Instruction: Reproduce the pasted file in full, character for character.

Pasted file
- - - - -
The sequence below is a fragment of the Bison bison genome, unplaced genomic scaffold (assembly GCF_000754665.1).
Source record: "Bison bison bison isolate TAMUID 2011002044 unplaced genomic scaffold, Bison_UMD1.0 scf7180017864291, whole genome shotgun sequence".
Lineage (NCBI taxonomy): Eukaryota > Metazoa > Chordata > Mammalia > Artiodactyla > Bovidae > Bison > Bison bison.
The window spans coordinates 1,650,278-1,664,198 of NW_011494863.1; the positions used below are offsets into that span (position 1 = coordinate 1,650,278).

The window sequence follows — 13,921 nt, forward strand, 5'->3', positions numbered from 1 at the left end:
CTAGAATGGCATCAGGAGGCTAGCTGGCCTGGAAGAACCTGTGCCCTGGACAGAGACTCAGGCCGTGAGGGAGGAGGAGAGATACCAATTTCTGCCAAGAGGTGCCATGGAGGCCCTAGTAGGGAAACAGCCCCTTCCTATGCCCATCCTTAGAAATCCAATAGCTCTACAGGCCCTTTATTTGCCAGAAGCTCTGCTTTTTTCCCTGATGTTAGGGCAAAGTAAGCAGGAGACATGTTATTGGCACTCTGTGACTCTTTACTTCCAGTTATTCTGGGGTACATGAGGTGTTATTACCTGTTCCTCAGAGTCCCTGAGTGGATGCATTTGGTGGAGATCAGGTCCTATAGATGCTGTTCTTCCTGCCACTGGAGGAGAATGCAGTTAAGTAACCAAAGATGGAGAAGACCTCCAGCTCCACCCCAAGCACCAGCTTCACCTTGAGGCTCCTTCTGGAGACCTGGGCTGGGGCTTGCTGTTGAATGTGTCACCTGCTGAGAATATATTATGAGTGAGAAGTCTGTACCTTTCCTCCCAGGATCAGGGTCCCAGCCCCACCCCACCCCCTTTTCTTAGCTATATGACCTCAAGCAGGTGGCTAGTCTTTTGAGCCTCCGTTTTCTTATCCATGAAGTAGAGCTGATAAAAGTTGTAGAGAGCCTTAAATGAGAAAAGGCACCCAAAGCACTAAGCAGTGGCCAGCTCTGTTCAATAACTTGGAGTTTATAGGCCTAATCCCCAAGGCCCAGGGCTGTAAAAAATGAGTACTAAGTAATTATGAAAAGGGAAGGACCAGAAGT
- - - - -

The sequence below is a fragment of the Bison bison genome, unplaced genomic scaffold (assembly GCF_000754665.1).
Source record: "Bison bison bison isolate TAMUID 2011002044 unplaced genomic scaffold, Bison_UMD1.0 scf7180017864291, whole genome shotgun sequence".
Lineage (NCBI taxonomy): Eukaryota > Metazoa > Chordata > Mammalia > Artiodactyla > Bovidae > Bison > Bison bison.
The window spans coordinates 1,650,278-1,664,198 of NW_011494863.1; the positions used below are offsets into that span (position 1 = coordinate 1,650,278).

The window sequence follows — 13,921 nt, forward strand, 5'->3', positions numbered from 1 at the left end:
CTAGAATGGCATCAGGAGGCTAGCTGGCCTGGAAGAACCTGTGCCCTGGACAGAGACTCAGGCCGTGAGGGAGGAGGAGAGATACCAATTTCTGCCAAGAGGTGCCATGGAGGCCCTAGTAGGGAAACAGCCCCTTCCTATGCCCATCCTTAGAAATCCAATAGCTCTACAGGCCCTTTATTTGCCAGAAGCTCTGCTTTTTTCCCTGATGTTAGGGCAAAGTAAGCAGGAGACATGTTATTGGCACTCTGTGACTCTTTACTTCCAGTTATTCTGGGGTACATGAGGTGTTATTACCTGTTCCTCAGAGTCCCTGAGTGGATGCATTTGGTGGAGATCAGGTCCTATAGATGCTGTTCTTCCTGCCACTGGAGGAGAATGCAGTTAAGTAACCAAAGATGGAGAAGACCTCCAGCTCCACCCCAAGCACCAGCTTCACCTTGAGGCTCCTTCTGGAGACCTGGGCTGGGGCTTGCTGTTGAATGTGTCACCTGCTGAGAATATATTATGAGTGAGAAGTCTGTACCTTTCCTCCCAGGATCAGGGTCCCAGCCCCACCCCACCCCCTTTTCTTAGCTATATGACCTCAAGCAGGTGGCTAGTCTTTTGAGCCTCCGTTTTCTTATCCATGAAGTAGAGCTGATAAAAGTTGTAGAGAGCCTTAAATGAGAAAAGGCACCCAAAGCACTAAGCAGTGGCCAGCTCTGTTCAATAACTTGGAGTTTATAGGCCTAATCCCCAAGGCCCAGGGCTGTAAAAAATGAGTACTAAGTAATTATGAAAAGGGAAGGACCAGAAGT